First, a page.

Date of Award

1981

Degree Type

Dissertation

Degree Name

Doctor of Philosophy in Oceanography

Department

Oceanography

First Advisor

James Quinn

Abstract

This thesis addresses certain problems in chemical oceanography that pertain to. the chemical speciation of transition metals dissolved in seawater. Knowledge of the chemical speciation of dissolved trace metals is important for understanding their role in various biogeochemical processes. Historically, the concept that dissolved organic matter (DOM) may complex metal ions in seawater has often influenced interpretation of observations in the oceanography disciplines. Unfortunately, the extent of metal complexation and the nature of the organic ligands involved are poorly understood. This thesis involves an investigation of the interaction between DOM and dissolved transition metals, particularly copper, in marine waters.

Analytical techniques, including reverse phase liquid chromatography (C18-RPLC), heated graphite atomizer atomic absorption spectrophotometry (HGA-AAS), and high performance liquid chromatography (HPLC), have been applied for measurement, and characterization, respectively, the of isolation, organically complexed metals dissolved in seawater. Dissolved metals have also been determined by HGA-AAS after preconcentration by co-precipitation with cobalt and ammonium pyrrolidine dithiocarbamate. Although other metals (iron, cadmium, zinc and manganese) have been investigated, only copper and nickel were significantly complexed by the isolated organic matter.

The geochemistry of copper and iron was studied in the estuarine waters of the Connecticut River, Connecticut, U.S.A. in July 1981. Field measurements indicated that dissolved copper and iron were nonconservative in the estuary. Laboratory estuarine mixing experiments indicated that the low salinity iron and copper removal mechanism, flocculation of riverine colloidal hydrous ferric oxides and humic acids with associated copper, was similar to that reported for other estuarine systems. The organically complexed copper isolated by C18-RPLC comprised-24 to 59% of the dissolved copper and was mostly conservative in the estuary and in the laboratory estuarine mixing experiment. Riverine DOM, similar to terrigenous fulvic acid was responsible for the observed copper complexation.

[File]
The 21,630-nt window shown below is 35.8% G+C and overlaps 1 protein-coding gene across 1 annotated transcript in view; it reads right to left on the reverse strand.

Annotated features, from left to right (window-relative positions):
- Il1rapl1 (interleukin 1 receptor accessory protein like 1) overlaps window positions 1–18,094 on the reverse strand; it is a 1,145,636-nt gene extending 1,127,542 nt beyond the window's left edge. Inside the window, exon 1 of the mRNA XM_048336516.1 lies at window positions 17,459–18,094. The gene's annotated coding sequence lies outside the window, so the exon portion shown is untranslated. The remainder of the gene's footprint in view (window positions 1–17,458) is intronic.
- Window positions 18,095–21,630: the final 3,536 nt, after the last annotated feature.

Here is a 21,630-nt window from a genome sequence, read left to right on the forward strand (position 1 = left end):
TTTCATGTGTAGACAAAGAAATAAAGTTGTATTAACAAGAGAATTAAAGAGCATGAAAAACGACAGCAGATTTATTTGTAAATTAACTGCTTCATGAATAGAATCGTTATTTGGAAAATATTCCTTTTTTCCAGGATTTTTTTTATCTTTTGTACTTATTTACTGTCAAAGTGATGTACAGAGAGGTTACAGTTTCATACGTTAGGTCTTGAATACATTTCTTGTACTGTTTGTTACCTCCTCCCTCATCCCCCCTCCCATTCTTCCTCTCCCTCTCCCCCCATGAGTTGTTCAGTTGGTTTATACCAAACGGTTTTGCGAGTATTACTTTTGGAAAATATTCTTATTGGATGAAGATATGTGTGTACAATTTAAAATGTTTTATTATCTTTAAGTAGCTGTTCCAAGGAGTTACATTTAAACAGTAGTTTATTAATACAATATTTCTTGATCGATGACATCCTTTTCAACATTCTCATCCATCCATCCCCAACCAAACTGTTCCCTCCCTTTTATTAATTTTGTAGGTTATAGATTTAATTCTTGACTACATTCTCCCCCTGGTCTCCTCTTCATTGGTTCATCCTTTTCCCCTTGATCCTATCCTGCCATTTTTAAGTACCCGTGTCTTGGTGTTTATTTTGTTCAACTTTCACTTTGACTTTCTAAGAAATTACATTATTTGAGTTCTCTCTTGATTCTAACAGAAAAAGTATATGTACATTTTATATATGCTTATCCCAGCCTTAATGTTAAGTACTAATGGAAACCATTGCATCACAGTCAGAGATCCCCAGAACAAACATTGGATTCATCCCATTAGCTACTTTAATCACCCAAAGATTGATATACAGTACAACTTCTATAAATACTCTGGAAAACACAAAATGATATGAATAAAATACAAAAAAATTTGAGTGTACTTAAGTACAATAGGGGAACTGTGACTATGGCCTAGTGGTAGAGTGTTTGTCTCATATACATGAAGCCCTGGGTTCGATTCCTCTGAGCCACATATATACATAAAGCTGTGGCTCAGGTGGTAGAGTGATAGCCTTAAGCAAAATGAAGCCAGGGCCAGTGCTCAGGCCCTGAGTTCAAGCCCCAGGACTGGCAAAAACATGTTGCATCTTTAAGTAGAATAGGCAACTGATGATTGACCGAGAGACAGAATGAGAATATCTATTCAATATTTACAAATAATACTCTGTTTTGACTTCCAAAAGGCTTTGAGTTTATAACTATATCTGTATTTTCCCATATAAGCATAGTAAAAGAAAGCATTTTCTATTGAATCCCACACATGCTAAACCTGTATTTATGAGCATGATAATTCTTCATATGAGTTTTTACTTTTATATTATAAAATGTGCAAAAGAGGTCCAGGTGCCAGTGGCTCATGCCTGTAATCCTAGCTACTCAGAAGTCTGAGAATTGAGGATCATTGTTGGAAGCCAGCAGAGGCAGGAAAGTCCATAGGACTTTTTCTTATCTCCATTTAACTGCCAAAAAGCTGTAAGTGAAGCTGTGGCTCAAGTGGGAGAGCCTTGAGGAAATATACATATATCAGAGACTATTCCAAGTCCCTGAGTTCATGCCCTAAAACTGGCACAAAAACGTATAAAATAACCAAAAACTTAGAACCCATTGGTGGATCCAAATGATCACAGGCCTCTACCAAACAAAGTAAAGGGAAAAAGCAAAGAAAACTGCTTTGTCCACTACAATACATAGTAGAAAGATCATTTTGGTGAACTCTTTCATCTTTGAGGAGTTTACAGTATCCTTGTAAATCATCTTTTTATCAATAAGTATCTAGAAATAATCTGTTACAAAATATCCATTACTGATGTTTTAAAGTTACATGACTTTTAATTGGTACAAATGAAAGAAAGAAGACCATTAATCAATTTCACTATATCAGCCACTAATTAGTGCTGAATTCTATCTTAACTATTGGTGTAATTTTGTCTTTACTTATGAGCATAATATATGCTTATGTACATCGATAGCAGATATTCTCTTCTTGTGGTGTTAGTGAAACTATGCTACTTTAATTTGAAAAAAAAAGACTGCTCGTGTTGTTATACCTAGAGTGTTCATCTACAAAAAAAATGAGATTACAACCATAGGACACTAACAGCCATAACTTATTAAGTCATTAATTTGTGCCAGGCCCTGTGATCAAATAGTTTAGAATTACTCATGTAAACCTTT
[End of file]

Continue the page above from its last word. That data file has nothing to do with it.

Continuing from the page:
The shelf and slope waters of the Middle Atlantic Bight were vertically stratified during a seven station transect in July 1980. The dissolved copper and nickel concentrations in the lower salinity surface waters were higher than in the cool subpycnocline and slope waters. A significant fraction of the dissolved copper (9-60%) and smaller amounts of the dissolved nickel (0-8%) were complexed by DOM. The percentage of organically complexed copper was linearly correlated with apparent oxygen utilization (AOU) indicating that biological production and consumption may considerably alter the copper speciation of seawater by simply forcing shifts in the carbonate equilibria and variations in pH. Riverine organic matter was also responsible for the copper complexation observed in the Middle Atlantic Bight.

The vertical distributions of dissolved copper and organically complexed copper species isolated by C18-RPLC were investigated during July 1980, at four stations in the Northwestern Atlantic Ocean. The vertical profiles of dissolved copper were similar to those previously reported for the North Atlantic Ocean. Oceanic dissolved copper concentrations increased gradually with depth from 0.8 to 1.6 nmol/kg in near surface waters up to 2.3 nmol/kg at 5 km depth in the Sargasso Sea. Organically complexed copper species were present in all oceanic waters sampled and comprised 9 to 64% of the dissolved copper. The vertical distributions of organically complexed copper were related to other hydrographic features, characterized by low concentrations in near surface waters, increasing to euphotic zone maxima at the depth of the seasonal thermocline and gradually increasing concentrations in deeper waters. Refractory organic matter of possible terrigenous origin may be responsible for the uniform complexation of copper observed in the deep ocean (average 28% organically complexed copper). Organic ligands of more recent biological origin may contribute to the higher levels (up to 46%) of organically complexed copper found in the euphotic zone maxima.

A pH dependent equilibrium copper speciation model was used to predict the concentrations of organically complexed copper measured analytically by C18-RPLC in well characterized samples of Narragansett Bay seawater collected from several Marine Ecosystem Research Laboratory (MERL) microcosms in August 1981. An equilibrium model, incorporating the complexation of copper by humic ligands, accounted for most of the organically complexed copper isolated by and the copper organically complexed (26-40%) dependent upon the pH and alkalinity in a predictable manner.

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